PCB Solutions, a provider of high-quality printed circuit board manufacturing and electronic connectivity solutions is pleased to announce the winner of the Chuan Ai Lu Engstrom Memorial Scholarship essay contest: Mathew Justis Heiner. PCB Solutions received a record number of submissions for the Fall 2018 essay contest. Mathew’s essay stood out as he addressed his vision of design and manufacturing in the global economy by discussing the availability, affordability, and quality of adaptive technologies for the disabled population.
Mathew grew up in Wyoming and enjoys the outdoors and playing sports. Mathew is a Social Studies Composite major at Utah State University and is minoring in Special Education. He is planning to use the $1,000 scholarship to further his education so that he can influence his students as a teacher. Included below, is Mathew’s essay submission.
There are many different words and phrases that are often used to describe todays modern world and the societies that exist therein. There is one word however that is quite unilateral and can be used to capture the essence of nearly every aspect of modern life. That word is change. The rate at which change happens is exponentially higher that it has ever been. The last 20 years in particular have been quite accelerated. What was considered to be ground breaking and innovative yesterday could easily be dismissed as naïve and archaic tomorrow.
This is sentiment is especially true in the tech industry. Take for example the way consumers listen to music. In 2001 apple released the iPod allowing consumers to ditch the folders of cd’s they collected through the 80s and 90s for a device that held hundreds of songs and was capable of fitting in one’s pocket. Fast-forward 17 years and nobody has iPods; we have phones with streaming apps so we no longer waste precious memory space with music files. Businesses and consumers alike are in constant cycle of upgrading technology improves and becomes more advanced all the while becoming more affordable to the general public. There is one niche area however where this trend does not seem to hold as true. That area is the market for adaptive technologies.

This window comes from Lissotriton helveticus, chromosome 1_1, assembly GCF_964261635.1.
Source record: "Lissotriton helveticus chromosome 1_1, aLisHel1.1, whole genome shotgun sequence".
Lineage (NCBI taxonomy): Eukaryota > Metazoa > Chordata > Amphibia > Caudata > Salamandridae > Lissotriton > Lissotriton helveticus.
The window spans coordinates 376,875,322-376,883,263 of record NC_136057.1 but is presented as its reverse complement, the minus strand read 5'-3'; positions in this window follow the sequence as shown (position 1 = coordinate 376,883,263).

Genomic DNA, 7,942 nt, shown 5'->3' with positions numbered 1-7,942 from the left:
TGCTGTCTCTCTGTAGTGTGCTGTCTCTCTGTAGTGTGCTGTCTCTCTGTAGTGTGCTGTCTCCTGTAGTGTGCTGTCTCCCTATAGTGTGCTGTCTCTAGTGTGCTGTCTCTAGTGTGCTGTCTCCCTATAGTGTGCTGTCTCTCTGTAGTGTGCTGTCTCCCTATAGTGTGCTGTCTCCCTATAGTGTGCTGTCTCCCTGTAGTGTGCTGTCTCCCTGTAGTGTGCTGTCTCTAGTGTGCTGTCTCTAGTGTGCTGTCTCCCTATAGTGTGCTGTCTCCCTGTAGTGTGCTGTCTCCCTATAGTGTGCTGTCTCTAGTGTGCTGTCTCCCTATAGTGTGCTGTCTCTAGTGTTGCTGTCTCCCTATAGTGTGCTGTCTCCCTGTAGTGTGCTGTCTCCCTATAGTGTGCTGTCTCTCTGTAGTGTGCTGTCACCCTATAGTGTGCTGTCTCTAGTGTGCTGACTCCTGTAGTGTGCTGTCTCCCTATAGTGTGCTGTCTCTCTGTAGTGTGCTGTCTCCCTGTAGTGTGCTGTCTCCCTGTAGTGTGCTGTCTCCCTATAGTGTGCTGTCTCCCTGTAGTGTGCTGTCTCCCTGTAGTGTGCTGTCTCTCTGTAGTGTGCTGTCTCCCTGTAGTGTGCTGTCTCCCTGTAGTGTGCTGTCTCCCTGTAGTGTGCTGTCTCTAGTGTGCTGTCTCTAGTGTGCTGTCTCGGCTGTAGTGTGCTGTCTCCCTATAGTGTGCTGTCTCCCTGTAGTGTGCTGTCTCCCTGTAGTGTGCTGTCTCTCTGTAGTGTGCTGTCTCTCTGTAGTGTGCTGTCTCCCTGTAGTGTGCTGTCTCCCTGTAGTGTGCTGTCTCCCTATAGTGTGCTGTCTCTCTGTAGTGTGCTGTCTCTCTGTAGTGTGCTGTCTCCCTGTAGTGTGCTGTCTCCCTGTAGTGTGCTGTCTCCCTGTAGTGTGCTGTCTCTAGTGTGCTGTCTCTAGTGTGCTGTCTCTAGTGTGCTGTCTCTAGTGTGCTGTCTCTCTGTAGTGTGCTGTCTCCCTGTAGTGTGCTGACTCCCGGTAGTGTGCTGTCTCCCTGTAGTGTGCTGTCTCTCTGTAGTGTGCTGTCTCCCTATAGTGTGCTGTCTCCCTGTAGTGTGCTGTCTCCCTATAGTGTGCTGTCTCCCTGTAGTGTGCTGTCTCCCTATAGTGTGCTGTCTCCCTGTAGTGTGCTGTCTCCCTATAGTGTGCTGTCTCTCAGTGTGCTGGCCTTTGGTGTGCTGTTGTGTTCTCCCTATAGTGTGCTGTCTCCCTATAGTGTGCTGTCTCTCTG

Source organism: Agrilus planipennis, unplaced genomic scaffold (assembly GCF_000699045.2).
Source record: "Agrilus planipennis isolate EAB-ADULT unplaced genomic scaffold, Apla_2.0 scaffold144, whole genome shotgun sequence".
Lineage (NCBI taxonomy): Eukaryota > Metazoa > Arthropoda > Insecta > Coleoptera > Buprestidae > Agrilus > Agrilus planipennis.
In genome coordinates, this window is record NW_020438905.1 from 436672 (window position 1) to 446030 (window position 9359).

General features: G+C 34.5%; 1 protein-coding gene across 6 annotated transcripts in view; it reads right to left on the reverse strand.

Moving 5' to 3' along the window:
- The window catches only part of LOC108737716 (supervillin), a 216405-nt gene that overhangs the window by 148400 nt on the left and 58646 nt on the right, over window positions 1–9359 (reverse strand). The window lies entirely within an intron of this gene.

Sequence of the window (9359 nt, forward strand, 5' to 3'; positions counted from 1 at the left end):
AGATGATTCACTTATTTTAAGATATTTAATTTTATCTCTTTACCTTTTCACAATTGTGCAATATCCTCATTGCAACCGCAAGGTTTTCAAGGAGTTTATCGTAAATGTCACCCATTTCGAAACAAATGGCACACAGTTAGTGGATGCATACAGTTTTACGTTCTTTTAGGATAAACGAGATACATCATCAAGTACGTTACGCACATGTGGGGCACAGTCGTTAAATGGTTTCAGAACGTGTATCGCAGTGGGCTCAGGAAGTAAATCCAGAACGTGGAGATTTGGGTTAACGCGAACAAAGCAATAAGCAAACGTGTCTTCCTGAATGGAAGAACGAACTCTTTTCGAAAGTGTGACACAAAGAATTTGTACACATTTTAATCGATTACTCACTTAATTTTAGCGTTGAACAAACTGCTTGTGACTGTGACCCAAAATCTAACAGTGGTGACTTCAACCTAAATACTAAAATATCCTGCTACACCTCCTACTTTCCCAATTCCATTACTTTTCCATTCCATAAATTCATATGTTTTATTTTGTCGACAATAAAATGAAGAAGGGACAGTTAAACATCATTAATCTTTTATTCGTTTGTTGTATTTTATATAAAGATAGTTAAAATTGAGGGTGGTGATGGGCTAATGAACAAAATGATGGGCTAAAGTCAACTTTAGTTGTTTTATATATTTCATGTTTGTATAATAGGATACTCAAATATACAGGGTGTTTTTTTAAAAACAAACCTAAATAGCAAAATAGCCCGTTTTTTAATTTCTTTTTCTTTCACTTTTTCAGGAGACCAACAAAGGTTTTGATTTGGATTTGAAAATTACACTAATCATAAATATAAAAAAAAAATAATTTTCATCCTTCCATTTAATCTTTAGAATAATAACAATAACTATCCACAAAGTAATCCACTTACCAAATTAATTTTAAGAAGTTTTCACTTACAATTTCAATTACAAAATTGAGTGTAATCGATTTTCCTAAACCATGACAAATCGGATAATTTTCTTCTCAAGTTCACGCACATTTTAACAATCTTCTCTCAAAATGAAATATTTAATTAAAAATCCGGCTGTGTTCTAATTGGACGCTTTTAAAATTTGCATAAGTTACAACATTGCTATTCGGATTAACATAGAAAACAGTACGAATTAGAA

In 2016, the Disabilities Annual Statistics Report showed that an estimated 12.6% of the U.S. population have documented disabilities. That means there are more than 35 million individuals in this country have an extraordinary condition that may either inhibit or prevent them from leading a normal day to day life. Many of these conditions require individuals to have special equipment or technologies in order to perform daily tasks or functions that the average person takes for granted. For example, an individual that suffers from a disability that affects his/her speech may require a special keyboard that vocalizes typing in order to communicate with others. Or a quadriplegic than has no use of limbs from the neck down may need a special mouth controlled electric wheelchair in order to have the ability to move around independently. The list of needs for adaptive technologies goes on and on and range from modified key boards to elaborate devices that can restore limited vision and hearing.
As someone who works in the special needs field, I have often wondered why we don’t see a lot of new and updated adaptive equipment being sold on the market to those that need it most; however, recently I’ve realized this issue can be broken down into three main problems: quality, availability, and the largest reason; cost. Each of these problems have become so closely linked together that they often compound upon each other to the point where it is possible that if you could find a solution for one of the you could potentially fix the other two very easily.